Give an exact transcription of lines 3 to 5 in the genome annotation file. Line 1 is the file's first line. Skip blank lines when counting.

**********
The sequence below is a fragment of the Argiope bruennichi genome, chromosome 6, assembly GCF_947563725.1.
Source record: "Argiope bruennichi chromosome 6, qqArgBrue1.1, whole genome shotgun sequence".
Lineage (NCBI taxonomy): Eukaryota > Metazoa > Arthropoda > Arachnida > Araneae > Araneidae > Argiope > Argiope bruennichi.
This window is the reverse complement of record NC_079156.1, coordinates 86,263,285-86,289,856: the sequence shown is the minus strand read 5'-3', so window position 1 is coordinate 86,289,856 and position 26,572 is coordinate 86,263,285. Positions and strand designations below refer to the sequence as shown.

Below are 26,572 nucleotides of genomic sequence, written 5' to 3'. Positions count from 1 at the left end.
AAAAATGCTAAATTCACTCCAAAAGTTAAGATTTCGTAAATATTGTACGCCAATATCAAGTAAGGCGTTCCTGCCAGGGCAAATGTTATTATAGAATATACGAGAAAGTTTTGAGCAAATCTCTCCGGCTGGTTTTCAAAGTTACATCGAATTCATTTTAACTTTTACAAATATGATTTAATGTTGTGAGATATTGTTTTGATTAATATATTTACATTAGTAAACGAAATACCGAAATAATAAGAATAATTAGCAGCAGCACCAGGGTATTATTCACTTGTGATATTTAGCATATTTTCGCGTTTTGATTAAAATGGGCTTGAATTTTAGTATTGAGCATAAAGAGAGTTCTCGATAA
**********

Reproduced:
Lineage (NCBI taxonomy): Eukaryota > Metazoa > Arthropoda > Arachnida > Araneae > Araneidae > Argiope > Argiope bruennichi.
This window is the reverse complement of record NC_079156.1, coordinates 86,263,285-86,289,856: the sequence shown is the minus strand read 5'-3', so window position 1 is coordinate 86,289,856 and position 26,572 is coordinate 86,263,285. Positions and strand designations below refer to the sequence as shown.

Below are 26,572 nucleotides of genomic sequence, written 5' to 3'. Positions count from 1 at the left end.